It’s been an exciting and interesting offseason throughout the league, and the Southeast Division is one with plenty of uncertainty as we prepare for training camp. Today we continue our breakdown of each NBA division by diving into the Southeast.
#5. Orlando Magic (35-47 last season)
Key Additions: Bismack Biyombo, Serge Ibaka, Jeff Green, D.J. Augustin, Jodie Meeks, C.J. Wilcox
Key Subtractions: Victor Oladipo, Dewayne Dedmon, Ersan Ilyasova, Brandon Jennings, Devyn Marble, Andrew Nicholson, Shabazz Napier, Jason Smith
The Magic have been in the Eastern Conference basement since trading Dwight Howard to the Los Angeles Lakers in 2012. But the plan during those down years was clear for all to see: the team was going to take their time by rebuilding with young talent and avoiding an influx of highly paid free agent acquisitions.
However, as we head into the 2016-17 season, the Magic have abruptly ended those slow grinding plans. First the team hired head coach Frank Vogel and then went on an assault via trade and free agency with their sights clearly set on a playoff return sooner rather than later.
But can they make the jump back into relevancy this season?
While the Magic made a splash this summer there can be an argument made whether the team actually moved the needle significantly forward. Bismack Biyombo, now armed with a four-year deal worth $70 million, plays the same position as longtime starter Nikola Vucevic. The newly acquired center is a much better defensive option than Vucevic, but the latter is without a doubt the stronger offensive player.
The Magic’s hope for improvement also rests on the shoulders of Green, a veteran who has bounced around the league trying to find his niche. Green signed a one-year, $15 million deal and will be headed to free agency next summer. There’s a lot riding on this season for him, so there’s motivation.
Perhaps the Magic’s most splashy move of the summer came when they acquired Serge Ibaka from Oklahoma City. Ibaka had a largely inconsistent 2016 campaign, but the veteran forward should be highly motivated with free agency looming next summer. But Ibaka’s presence could stifle the growth of forward Aaron Gordon, who showed flashes last season in bigger minutes.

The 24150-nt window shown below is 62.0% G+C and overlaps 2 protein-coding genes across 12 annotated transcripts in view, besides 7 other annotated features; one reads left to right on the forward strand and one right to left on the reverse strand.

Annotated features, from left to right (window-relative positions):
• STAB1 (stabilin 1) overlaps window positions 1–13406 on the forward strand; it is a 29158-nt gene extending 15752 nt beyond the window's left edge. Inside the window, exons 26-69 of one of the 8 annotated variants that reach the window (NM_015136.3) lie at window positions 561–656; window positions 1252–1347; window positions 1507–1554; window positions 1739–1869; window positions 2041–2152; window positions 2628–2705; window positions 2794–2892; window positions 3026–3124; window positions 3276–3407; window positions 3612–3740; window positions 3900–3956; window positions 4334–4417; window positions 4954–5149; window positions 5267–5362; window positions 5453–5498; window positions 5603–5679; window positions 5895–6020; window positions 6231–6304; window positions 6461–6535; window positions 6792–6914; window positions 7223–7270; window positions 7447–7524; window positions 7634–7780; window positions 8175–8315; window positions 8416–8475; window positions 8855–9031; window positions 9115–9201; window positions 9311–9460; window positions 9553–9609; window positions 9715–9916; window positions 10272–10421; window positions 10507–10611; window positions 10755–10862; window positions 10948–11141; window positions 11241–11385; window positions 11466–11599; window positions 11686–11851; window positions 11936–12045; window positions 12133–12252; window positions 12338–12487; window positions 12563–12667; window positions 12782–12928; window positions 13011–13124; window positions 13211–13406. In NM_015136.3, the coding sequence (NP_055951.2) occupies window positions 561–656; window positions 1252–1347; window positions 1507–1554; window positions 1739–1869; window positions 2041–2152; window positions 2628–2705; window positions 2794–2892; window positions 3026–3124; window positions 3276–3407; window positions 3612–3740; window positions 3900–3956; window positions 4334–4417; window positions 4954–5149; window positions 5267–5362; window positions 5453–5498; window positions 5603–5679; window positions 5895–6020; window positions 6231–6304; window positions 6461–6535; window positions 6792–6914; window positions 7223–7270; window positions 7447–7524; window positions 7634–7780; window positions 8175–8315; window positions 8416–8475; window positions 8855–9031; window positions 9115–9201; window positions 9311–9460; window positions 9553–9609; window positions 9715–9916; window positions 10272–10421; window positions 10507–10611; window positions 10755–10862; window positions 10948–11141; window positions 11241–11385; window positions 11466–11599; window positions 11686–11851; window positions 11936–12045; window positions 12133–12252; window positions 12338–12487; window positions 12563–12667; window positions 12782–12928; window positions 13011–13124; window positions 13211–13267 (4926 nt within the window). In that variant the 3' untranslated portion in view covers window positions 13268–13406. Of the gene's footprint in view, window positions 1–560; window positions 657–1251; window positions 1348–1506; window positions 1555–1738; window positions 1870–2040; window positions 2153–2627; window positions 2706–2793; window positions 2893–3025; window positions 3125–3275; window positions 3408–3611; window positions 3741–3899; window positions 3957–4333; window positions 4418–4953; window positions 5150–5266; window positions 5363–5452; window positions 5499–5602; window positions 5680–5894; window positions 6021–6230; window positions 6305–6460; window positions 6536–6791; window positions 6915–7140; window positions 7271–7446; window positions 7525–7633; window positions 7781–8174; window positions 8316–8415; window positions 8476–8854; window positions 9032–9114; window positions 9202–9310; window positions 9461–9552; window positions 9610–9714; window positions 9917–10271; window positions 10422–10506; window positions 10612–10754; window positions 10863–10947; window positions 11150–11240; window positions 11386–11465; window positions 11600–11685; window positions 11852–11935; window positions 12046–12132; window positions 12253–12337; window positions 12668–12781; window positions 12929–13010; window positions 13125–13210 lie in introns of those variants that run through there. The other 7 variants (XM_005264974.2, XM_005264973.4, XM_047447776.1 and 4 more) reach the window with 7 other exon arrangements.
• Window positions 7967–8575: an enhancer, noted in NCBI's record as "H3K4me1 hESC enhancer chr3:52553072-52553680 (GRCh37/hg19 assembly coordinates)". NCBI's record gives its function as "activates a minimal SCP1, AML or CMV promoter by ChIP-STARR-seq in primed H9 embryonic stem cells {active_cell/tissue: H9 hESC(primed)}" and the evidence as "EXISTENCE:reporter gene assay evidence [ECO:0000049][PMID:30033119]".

The mission for Frank Vogel and company is to win and do so in a hurry.
#4. Washington Wizards (41-41 last season)
Key Additions: Ian Mahinmi, Andrew Nicholson, Jason Smith, Trey Burke, Tomas Satoransky
Key Subtractions: Alan Anderson, Jared Dudley, Drew Gooden, J.J. Hickson, Nene, Ramon Sessions, Garrett Temple
Heading into the 2016-17 season, the Wizards are an extremely tough team to peg. The team didn’t have any picks in June’s draft, but did manage to sign their 2012 second-round selection Tomas Satoransky to a multi-year deal. Nightly role players Ramon Sessions, Garrett Temple and Jared Dudley departed in free agency and were replaced with Andrew Nicholson, Jason Smith and Ian Mahinmi. Former lottery pick Trey Burke was acquired via trade and enters a contract season after an up-and-down start to his professional career.
But maybe the goal in D.C. isn’t about flashy offseason moves. The team believes they already have their franchise player in All-Star guard John Wall on the roster. The club also believes guard Bradley Beal is capable of being Wall’s trusty sidekick – if he can shake off the injury woes.
If their assessment is accurate, then it comes down to their current group of role players and young talent. Satoransky has been playing professionally overseas and should be ready for minutes from day one. Forward Kelly Oubre received solid minutes as a rookie and could take another step this season. Starting center Marcin Gortat is a nightly double-double threat.
The Wizards could make a return to the playoffs, or at least a strong run at a berth, if new head coach Scott Brooks is able to find the right rhythm early and avoid a slow start out of the gate.
#3. Miami HEAT (48-34 last season)
Key Additions: Wayne Ellington, Dion Waiters, Derrick Williams, James Johnson, Luke Babbitt, Willie Reed
Key Subtractions: Dwyane Wade, Chris Andersen, Luol Deng, Gerald Green, Joe Johnson, Amar’e Stoudemire
There’s just too much uncertainty surrounding the Miami HEAT organization to rank them any higher, but the team has proven to be one of the most mentally tough squads in the league year in and year out so it’s tough to rank them any lower.